Text adventures have completely dropped off the radar, as far as gaming is concerned, although there is still a hard-core of devotees out there. I always liked playing them as a kid, and as part of my research for the Centre for Digital Humanities at Brock, I’ve been looking at them again as teaching tools.
I now have two versions of the Interactive Fiction aka Text Adventure project in two different classroom settings. One is as a club activity at lunch time at a local high school, the other is formally integrated into a split grade 4/5 classroom. Both have been interesting experiments so far…
I wanted to see if the process of building a game could help foster historical literacy amongst high school students – more on that later. Another teacher I know (the 4/5 teacher) became interested and wanted to see what would happen in her classroom – her students have reading and writing problems, and she hoped that the making and playing a text adventure would help improve her class’s general literacy.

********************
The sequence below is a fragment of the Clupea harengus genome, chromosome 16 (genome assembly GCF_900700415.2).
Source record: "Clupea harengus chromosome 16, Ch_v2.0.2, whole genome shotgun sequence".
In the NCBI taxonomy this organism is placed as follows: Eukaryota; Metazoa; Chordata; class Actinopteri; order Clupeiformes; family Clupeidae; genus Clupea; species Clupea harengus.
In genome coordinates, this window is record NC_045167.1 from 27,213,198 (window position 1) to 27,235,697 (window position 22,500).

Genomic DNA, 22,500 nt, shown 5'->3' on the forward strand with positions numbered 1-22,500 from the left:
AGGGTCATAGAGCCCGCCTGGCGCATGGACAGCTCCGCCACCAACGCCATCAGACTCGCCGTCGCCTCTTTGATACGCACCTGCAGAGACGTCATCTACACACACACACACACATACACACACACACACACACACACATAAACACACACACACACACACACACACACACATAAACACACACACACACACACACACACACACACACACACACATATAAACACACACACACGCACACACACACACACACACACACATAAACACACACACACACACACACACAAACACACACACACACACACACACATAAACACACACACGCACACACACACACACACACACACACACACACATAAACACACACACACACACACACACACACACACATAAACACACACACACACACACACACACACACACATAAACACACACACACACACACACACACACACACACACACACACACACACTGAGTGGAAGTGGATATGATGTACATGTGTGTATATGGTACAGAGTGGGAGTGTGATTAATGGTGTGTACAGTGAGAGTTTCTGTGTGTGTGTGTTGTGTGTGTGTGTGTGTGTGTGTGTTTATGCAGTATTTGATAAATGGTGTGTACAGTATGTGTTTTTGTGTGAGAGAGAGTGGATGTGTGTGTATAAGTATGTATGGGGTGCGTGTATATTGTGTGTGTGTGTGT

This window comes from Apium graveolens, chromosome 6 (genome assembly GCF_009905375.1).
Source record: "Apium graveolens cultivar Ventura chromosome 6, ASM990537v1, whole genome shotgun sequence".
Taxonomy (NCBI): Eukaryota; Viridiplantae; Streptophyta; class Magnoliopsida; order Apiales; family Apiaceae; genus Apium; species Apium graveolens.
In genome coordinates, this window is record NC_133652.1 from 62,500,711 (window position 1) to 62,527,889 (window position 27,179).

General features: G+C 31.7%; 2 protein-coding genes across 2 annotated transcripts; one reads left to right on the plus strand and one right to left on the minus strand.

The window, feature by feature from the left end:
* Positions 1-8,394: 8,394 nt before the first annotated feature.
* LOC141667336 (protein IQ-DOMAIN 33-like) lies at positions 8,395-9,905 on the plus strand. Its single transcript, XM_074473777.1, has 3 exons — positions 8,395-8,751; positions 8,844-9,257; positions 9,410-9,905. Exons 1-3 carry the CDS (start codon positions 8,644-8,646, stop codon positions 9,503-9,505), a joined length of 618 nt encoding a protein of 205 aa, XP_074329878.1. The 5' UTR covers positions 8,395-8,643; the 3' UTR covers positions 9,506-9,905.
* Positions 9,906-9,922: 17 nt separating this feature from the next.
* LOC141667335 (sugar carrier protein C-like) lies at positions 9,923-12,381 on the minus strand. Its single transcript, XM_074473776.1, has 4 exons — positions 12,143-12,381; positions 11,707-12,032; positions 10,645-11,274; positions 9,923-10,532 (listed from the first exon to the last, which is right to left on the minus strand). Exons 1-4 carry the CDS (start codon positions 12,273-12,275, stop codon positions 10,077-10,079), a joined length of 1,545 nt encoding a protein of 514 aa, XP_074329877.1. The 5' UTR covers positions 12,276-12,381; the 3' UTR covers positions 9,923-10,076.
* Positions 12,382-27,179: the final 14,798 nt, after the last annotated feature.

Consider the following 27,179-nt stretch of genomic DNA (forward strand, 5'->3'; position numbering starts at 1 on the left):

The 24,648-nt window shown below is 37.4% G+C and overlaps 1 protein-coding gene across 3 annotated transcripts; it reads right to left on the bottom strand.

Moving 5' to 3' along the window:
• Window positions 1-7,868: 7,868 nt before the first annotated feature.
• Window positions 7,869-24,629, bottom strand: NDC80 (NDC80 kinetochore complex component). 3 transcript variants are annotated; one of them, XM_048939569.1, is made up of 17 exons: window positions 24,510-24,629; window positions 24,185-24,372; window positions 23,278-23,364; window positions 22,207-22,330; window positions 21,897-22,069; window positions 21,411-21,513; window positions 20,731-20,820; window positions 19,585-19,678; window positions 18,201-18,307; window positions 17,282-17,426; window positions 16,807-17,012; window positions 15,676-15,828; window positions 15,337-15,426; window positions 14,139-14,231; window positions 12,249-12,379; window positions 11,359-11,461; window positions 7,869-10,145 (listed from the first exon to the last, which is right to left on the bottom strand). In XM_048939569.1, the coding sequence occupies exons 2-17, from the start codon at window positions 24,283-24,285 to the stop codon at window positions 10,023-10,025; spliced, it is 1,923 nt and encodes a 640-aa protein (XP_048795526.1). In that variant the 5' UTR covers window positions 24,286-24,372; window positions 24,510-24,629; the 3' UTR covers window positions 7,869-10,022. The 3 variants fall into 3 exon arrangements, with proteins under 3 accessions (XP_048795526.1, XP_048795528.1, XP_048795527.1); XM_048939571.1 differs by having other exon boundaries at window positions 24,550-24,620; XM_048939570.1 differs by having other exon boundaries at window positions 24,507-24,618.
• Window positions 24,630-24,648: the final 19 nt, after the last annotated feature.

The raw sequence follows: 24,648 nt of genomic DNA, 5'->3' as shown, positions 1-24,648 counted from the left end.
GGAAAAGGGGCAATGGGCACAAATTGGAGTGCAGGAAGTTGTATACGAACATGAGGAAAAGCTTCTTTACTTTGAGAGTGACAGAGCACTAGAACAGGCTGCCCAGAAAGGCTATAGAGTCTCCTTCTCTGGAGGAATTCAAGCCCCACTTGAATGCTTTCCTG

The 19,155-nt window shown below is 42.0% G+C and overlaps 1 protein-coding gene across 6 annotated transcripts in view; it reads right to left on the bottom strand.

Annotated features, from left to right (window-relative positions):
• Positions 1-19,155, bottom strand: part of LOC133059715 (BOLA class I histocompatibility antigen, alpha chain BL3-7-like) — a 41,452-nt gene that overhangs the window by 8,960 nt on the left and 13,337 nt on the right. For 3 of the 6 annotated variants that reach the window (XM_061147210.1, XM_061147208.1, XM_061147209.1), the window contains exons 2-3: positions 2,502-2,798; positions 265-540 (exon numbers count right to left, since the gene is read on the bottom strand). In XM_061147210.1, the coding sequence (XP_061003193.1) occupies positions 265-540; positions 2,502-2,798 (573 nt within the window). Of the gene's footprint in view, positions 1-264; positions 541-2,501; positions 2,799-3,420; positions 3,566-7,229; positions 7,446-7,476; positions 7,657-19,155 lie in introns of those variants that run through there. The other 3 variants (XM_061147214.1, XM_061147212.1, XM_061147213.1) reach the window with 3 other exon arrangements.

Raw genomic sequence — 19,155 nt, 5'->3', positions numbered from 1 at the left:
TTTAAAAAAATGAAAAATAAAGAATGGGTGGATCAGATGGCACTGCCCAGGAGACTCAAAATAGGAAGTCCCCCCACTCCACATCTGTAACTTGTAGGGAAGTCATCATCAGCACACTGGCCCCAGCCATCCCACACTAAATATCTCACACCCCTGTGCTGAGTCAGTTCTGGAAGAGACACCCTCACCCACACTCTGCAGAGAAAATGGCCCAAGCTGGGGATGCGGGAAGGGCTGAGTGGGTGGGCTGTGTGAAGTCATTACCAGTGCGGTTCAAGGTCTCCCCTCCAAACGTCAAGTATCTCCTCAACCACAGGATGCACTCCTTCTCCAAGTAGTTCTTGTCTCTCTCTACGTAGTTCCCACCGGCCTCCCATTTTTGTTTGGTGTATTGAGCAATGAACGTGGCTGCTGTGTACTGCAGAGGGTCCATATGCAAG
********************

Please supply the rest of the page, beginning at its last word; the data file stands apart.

She told her students “we’re going to be making a video game” – to great cheers – “and it’s going to be a text adventure” – to great moans. But as it turned out, her students had no idea what a text adventure was. She has a smart board, a digital white board, installed in her classroom. She loaded up the small demonstration game that we had built and put it on the smart board. Then, as the class read the text aloud, she selected students to go up to the board and type in commands. The kids love going to the smart board, so the chance to do so is a very useful management technique for her. As different kids tried to put in commands, others in the class would offer suggestions, or corrections, to the kid at the board. Pretty soon, the whole class was deeply engrossed in the game.
Today she told the class that the game they would be making would be for a more junior class. This has the advantage that her kids get to feel important – they’re helping the teachers teach the smaller kids! – and it allows her weaker kids not to be embarrassed by their own level of literacy since as a class they’re aiming at the younger kids (and so weaker readers/writers). The kids are mapping out rooms (the adventure will take place in their school), they’re creating characters, and they’re planning out puzzles. The software for making the game is itself probably too advanced for these kids, so we will either take their ideas and put them into the game editor, or else work intensely with some of the more advanced kids (so that they get to stretch their minds too!).